US shale fracking fears grow on increasing earthquakes
The increasing frequency of earthquakes in the shale fracking regions of America is spurring fears that this is due to the drilling of oil in rocks.
So far this year, Oklahoma has had more than twice the number of earthquakes as California, making it the most seismically active state in the continental US. As recently as 2003, Oklahoma was ranked 17th for earthquakes.
That shift has given rise to concern among communities and environmentalists that injecting vast amounts of wastewater back into the ground is contributing to the rise in Oklahoma’s quakes. The state pumps about 350,000 barrels of oil a day, making it the fifth largest producer in the US.
The rise in earthquakes isn’t just happening in Oklahoma, challenging scientists and regulators across the country. The growth of seismic activity alongside oil production in fracking states from Colorado to Ohio has sparked a series of studies tying the temblors to drilling activity. Most seismologists around the country are convinced that wastewater injected back into the ground is jolting fault lines and triggering earthquakes. Between 2006 and 2012, the amount of wastewater disposed in Oklahoma wells jumped 24 percent, to more than 1 billion barrels annually, according to the Oklahoma Corporation Commission, which regulates the industry.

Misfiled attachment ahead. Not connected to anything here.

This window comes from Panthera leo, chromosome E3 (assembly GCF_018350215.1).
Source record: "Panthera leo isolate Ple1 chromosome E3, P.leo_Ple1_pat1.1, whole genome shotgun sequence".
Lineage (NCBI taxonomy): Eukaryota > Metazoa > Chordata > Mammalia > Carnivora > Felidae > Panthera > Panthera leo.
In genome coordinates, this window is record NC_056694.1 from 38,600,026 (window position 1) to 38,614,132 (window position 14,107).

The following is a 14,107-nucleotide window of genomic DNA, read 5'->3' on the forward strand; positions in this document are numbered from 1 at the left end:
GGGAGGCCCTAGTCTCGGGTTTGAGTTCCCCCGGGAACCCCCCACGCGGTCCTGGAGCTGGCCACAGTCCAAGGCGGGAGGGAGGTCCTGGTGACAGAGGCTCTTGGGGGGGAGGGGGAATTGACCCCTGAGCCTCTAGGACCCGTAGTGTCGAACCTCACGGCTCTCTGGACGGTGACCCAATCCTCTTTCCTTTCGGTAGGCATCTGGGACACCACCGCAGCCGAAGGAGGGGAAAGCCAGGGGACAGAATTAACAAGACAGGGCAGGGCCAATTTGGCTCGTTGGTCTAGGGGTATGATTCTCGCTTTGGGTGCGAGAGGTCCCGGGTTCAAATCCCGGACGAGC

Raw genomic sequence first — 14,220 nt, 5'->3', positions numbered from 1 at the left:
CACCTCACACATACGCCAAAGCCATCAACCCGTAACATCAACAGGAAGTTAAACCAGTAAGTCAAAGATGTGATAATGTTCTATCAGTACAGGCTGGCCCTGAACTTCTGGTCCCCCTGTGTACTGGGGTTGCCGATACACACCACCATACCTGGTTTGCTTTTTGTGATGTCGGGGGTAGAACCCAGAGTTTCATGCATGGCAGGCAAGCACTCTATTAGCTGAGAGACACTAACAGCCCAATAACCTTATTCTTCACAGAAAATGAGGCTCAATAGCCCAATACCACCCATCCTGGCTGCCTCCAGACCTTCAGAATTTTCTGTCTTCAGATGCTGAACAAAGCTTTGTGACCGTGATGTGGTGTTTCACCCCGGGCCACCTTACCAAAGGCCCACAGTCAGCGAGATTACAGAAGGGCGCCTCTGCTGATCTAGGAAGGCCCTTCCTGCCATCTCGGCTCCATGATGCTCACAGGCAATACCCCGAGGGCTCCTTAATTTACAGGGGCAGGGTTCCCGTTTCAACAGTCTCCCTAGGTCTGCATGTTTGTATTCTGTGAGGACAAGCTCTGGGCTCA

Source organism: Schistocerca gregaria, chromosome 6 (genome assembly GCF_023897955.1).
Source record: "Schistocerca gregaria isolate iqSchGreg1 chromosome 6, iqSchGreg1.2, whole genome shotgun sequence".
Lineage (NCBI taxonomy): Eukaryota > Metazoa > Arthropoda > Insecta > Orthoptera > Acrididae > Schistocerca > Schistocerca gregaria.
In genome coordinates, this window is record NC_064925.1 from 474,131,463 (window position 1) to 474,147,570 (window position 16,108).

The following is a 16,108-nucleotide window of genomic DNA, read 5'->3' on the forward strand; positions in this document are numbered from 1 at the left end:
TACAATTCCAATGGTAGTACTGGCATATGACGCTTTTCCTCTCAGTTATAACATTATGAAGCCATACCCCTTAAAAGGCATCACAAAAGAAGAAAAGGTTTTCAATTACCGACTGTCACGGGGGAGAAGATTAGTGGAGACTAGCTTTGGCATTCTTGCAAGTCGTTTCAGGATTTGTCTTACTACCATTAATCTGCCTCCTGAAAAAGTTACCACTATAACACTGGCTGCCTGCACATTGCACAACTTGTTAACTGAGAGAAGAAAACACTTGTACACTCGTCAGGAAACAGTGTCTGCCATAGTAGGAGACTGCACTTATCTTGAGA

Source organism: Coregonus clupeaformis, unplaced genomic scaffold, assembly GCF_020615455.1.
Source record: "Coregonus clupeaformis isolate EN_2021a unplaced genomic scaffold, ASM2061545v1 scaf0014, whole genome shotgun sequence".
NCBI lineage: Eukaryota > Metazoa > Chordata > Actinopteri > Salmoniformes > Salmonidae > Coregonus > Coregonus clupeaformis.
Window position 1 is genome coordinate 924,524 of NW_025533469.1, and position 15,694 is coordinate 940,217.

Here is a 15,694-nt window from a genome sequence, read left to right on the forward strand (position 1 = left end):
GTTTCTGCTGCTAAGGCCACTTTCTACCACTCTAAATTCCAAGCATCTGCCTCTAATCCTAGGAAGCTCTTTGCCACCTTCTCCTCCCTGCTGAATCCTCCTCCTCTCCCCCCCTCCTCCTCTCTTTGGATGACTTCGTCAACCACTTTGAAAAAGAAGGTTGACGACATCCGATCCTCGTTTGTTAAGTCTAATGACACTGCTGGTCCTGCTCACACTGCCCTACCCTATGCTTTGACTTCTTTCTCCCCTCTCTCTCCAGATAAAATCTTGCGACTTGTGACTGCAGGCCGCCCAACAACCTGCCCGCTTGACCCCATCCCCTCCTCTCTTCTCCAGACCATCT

“There’s a couple of good examples where I think it’s pretty clear that if you turn off the well the earthquakes stop,” said Justin Rubinstein, deputy chief of the US Geological Survey’s induced seismicity project “It’s a pretty strong correlation.”
Oil companies say the science isn’t far enough along and that correlation in activity does not amount to proof that their wastewater wells are causing the earthquakes.
“We’ve been doing injection in the state for a long time,” said Chad Warmington, president of the Mid-Continent Oil and Gas Association of Oklahoma. “It deserves a lot more investigation before making a determination.”
The development is important for the global oil industry as the US will remain the world’s biggest oil producer this year after overtaking Saudi Arabia and Russia as extraction of energy from shale rock formations surge.
The International Energy Agency (IEA) said in June that the US was the biggest producer of oil and natural gas liquids.
US production of crude oil, along with liquids separated from natural gas, surpassed all other countries this year with daily output exceeding 11 million barrels in the first quarter.
The rise in US oil production has had an impact on Nigeria.
Oil exports to the US from Nigeria fell 66 percent to 400,000 barrels a day at the end of 2013, from 1.2 million in 2005, according to the US government’s Energy Information Administration (EIA).
The oil and gas industry accounts for 75 percent of the Nigerian government’s revenue and up to 95 percent of dollar earnings.